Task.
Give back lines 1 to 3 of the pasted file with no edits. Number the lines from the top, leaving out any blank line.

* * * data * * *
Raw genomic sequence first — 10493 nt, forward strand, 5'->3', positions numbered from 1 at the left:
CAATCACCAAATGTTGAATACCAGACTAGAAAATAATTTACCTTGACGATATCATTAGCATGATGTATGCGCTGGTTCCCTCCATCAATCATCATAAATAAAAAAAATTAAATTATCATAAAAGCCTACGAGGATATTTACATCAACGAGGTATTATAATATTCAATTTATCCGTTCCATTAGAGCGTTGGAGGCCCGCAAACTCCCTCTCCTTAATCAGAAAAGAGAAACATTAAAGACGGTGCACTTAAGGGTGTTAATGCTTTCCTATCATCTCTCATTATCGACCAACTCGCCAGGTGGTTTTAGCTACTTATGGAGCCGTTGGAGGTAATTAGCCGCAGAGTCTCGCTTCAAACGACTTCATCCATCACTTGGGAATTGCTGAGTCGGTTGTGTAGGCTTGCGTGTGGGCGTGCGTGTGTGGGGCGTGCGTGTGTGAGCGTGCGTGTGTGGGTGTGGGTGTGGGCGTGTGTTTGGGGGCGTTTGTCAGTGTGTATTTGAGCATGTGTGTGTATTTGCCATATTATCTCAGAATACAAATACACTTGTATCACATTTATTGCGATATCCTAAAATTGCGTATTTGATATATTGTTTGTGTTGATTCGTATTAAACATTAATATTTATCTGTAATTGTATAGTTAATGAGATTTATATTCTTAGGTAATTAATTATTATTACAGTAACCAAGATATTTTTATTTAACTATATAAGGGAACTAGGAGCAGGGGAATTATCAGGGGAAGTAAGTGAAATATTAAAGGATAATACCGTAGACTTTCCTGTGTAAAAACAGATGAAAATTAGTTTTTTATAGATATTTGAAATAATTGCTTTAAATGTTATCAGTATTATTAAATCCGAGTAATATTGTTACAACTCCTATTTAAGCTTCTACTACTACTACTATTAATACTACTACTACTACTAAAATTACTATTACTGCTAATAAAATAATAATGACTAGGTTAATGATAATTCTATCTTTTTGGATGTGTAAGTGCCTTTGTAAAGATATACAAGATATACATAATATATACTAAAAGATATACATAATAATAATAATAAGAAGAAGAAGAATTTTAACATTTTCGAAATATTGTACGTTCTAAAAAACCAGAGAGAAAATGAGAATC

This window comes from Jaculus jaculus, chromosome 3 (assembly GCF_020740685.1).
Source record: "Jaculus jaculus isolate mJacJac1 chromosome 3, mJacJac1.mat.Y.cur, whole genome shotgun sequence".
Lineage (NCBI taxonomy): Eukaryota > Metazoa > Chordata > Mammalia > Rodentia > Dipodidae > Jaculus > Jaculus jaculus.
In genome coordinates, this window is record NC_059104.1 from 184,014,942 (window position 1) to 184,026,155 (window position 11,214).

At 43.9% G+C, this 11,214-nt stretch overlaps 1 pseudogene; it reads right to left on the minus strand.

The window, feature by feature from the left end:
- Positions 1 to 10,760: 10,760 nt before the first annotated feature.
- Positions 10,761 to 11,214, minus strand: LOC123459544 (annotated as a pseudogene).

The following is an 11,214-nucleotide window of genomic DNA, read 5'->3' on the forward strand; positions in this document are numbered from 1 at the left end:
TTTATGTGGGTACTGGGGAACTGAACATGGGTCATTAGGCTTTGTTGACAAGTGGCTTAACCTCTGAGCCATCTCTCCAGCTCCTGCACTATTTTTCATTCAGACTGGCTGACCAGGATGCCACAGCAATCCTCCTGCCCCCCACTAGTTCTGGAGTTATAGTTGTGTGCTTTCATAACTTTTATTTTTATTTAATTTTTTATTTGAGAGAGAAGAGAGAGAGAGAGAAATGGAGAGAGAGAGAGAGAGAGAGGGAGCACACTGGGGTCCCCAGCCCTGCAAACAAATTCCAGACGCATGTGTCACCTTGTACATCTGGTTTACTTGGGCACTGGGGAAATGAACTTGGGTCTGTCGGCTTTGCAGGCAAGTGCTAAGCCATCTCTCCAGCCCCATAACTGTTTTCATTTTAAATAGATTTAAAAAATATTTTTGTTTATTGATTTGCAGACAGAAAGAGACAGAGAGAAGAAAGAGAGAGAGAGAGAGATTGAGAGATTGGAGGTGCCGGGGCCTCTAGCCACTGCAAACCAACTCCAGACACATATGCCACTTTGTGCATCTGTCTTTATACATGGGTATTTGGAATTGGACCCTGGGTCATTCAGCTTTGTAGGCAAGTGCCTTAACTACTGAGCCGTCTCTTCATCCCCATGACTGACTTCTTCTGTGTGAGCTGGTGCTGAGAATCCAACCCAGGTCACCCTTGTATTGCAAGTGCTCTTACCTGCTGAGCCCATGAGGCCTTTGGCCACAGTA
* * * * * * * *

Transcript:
Raw genomic sequence first — 10493 nt, forward strand, 5'->3', positions numbered from 1 at the left:
CAATCACCAAATGTTGAATACCAGACTAGAAAATAATTTACCTTGACGATATCATTAGCATGATGTATGCGCTGGTTCCCTCCATCAATCATCATAAATAAAAAAAATTAAATTATCATAAAAGCCTACGAGGATATTTACATCAACGAGGTATTATAATATTCAATTTATCCGTTCCATTAGAGCGTTGGAGGCCCGCAAACTCCCTCTCCTTAATCAGAAAAGAGAAACATTAAAGACGGTGCACTTAAGGGTGTTAATGCTTTCCTATCATCTCTCATTATCGACCAACTCGCCAGGTGGTTTTAGCTACTTATGGAGCCGTTGGAGGTAATTAGCCGCAGAGTCTCGCTTCAAACGACTTCATCCATCACTTGGGAATTGCTGAGTCGGTTGTGTAGGCTTGCGTGTGGGCGTGCGTGTGTGGGGCGTGCGTGTGTGAGCGTGCGTGTGTGGGTGTGGGTGTGGGCGTGTGTTTGGGGGCGTTTGTCAGTGTGTATTTGAGCATGTGTGTGTATTTGCCATATTATCTCAGAATACAAATACACTTGTATCACATTTATTGCGATATCCTAAAATTGCGTATTTGATATATTGTTTGTGTTGATTCGTATTAAACATTAATATTTATCTGTAATTGTATAGTTAATGAGATTTATATTCTTAGGTAATTAATTATTATTACAGTAACCAAGATATTTTTATTTAACTATATAAGGGAACTAGGAGCAGGGGAATTATCAGGGGAAGTAAGTGAAATATTAAAGGATAATACCGTAGACTTTCCTGTGTAAAAACAGATGAAAATTAGTTTTTTATAGATATTTGAAATAATTGCTTTAAATGTTATCAGTATTATTAAATCCGAGTAATATTGTTACAACTCCTATTTAAGCTTCTACTACTACTACTATTAATACTACTACTACTACTAAAATTACTATTACTGCTAATAAAATAATAATGACTAGGTTAATGATAATTCTATCTTTTTGGATGTGTAAGTGCCTTTGTAAAGATATACAAGATATACATAATATATACTAAAAGATATACATAATAATAATAATAAGAAGAAGAAGAATTTTAACATTTTCGAAATATTGTACGTTCTAAAAAACCAGAGAGAAAATGAGAATC

This window comes from Jaculus jaculus, chromosome 3 (assembly GCF_020740685.1).